The one tool that really makes these comments useful is the TODO bundle in TextMate. After modifying the bundle a bit to search for my comments, I can now type ⌃⇧T to get a complete list of all of these todo items, with links to the exact lines where they appear. Here is how I modified the "Show TODO List" command:

TODO Bundle Modifications

You can change the bundle to search for any specific string, such as //todo or //fixme, so you don't have to change your current practice to take advantage of this. This is just another reason why I am completely hooked on TextMate.

Namespace Preferences Added to the YUI Bundle

Monday, March 5th, 2007 at 20:36 Monday, March 5th, 2007 at 20:36

The YUI bundle for TextMate has been updated for the 2.2.0 release, with support added for the DataTable, Button, History, Element, and DataSource libraries. The most interesting thing about this update, though, is the support for using your own variables in place of the long YAHOO.util.foo style namespaces. To edit these, go to the Bundle Editor and select Namespace Preferences under the JavaScript YUI bundle. You should see something like this:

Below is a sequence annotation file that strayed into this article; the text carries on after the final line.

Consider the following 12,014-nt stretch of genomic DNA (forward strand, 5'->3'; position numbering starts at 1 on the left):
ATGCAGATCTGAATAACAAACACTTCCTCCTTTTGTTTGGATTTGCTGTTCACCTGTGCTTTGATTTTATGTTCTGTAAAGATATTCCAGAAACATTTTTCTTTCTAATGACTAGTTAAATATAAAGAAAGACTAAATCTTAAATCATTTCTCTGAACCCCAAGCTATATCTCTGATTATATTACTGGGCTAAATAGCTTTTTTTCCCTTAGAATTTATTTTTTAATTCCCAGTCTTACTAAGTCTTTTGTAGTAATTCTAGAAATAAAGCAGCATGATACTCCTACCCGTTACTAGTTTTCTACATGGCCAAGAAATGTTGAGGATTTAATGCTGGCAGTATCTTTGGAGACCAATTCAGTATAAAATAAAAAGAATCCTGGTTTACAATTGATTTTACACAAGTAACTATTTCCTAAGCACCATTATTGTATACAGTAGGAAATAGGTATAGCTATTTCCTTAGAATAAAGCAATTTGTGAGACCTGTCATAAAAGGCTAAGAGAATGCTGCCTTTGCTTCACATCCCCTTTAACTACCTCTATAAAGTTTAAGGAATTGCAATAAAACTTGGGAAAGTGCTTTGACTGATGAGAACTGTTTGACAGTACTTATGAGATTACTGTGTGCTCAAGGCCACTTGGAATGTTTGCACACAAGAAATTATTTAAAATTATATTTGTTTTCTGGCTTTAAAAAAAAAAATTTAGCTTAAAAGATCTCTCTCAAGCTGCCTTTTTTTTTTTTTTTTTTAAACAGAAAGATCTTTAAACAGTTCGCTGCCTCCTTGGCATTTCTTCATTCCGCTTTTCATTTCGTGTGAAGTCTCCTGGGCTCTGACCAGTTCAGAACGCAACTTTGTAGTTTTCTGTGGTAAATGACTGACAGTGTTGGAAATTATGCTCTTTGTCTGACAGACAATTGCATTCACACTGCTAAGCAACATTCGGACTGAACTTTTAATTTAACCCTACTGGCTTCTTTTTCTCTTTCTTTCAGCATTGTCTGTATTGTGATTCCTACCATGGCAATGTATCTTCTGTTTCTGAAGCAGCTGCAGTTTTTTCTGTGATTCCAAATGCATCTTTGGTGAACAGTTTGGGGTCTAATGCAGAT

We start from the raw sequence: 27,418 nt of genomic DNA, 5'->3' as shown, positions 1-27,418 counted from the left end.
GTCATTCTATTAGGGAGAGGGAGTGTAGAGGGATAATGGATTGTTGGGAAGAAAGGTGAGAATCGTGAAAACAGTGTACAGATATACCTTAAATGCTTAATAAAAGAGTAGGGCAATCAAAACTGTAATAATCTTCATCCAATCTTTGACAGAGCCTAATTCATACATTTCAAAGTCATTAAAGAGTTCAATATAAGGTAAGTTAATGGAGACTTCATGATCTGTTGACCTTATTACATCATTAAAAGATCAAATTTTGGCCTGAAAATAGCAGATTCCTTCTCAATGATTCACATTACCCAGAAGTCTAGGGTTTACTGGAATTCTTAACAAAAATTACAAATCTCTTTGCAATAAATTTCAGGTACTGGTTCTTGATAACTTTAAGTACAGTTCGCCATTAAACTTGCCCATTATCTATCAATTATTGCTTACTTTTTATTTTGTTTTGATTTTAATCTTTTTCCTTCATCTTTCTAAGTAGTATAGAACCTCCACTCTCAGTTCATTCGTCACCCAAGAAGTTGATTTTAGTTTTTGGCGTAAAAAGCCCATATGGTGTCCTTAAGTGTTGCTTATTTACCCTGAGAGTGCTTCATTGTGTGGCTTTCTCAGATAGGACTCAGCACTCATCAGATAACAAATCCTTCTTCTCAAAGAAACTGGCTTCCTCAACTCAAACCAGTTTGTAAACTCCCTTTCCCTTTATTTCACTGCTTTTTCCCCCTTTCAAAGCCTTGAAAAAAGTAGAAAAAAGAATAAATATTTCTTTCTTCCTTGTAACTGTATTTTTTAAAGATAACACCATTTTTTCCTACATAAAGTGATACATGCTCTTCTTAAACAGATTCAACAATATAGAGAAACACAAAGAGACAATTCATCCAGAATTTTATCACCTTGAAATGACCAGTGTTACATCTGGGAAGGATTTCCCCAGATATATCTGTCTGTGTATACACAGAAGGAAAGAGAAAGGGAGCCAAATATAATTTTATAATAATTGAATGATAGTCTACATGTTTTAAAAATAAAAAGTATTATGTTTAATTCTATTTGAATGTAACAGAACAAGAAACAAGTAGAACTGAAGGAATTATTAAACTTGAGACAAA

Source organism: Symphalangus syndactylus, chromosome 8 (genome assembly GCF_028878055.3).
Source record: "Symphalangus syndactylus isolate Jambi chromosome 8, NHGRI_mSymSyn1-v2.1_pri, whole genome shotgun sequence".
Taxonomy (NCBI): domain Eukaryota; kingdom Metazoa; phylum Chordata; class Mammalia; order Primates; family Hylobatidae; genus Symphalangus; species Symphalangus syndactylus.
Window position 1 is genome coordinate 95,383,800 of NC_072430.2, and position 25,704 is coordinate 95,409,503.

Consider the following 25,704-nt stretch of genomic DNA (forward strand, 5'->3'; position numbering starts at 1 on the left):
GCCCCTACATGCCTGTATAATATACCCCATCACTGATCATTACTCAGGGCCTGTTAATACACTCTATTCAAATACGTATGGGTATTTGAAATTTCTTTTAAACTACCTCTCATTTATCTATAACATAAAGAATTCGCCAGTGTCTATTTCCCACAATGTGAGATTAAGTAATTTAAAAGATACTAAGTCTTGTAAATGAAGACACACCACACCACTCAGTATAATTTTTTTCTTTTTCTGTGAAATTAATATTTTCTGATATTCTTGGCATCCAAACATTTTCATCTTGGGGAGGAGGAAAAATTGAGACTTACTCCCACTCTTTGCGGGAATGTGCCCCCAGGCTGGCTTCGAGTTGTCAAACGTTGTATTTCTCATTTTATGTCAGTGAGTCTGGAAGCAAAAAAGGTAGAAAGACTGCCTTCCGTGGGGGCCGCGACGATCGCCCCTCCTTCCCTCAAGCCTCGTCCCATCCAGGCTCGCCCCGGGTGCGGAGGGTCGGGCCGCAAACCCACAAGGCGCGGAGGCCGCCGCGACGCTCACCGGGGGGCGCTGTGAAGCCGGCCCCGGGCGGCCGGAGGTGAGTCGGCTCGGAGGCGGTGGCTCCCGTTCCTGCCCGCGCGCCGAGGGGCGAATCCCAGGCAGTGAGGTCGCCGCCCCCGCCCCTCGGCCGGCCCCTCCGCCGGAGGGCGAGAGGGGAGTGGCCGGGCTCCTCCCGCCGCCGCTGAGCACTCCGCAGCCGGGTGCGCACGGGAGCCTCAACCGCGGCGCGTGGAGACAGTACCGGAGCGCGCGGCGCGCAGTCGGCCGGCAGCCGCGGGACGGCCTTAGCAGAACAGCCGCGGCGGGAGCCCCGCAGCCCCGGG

1. {shellVariables = (
  2. {name = 'BUILD';
  3. value = '2.2.0';
  4. },
  5. {name = 'YUI_LANG';
  6. value = 'YAHOO.lang';
  7. },
  8. {name = 'YUI_DOM';
  9. value = 'YAHOO.util.Dom';
  10. },
  11. {name = 'YUI_EVENT';
  12. value = 'YAHOO.util.Event;
  13. },
  14. {name = 'YUI_CONNECT';
  15. value = 'YAHOO.util.Connect';
  16. },
  17. {name = 'YUI_ANIM';
  18. value = 'YAHOO.util.Anim';
  19. },
  20. );
  21. }
{	shellVariables = (
		{	name = 'BUILD';
			value = '2.2.0';
		},
		{	name = 'YUI_LANG';
			value = 'YAHOO.lang';
		},
		{	name = 'YUI_DOM';
			value = 'YAHOO.util.Dom';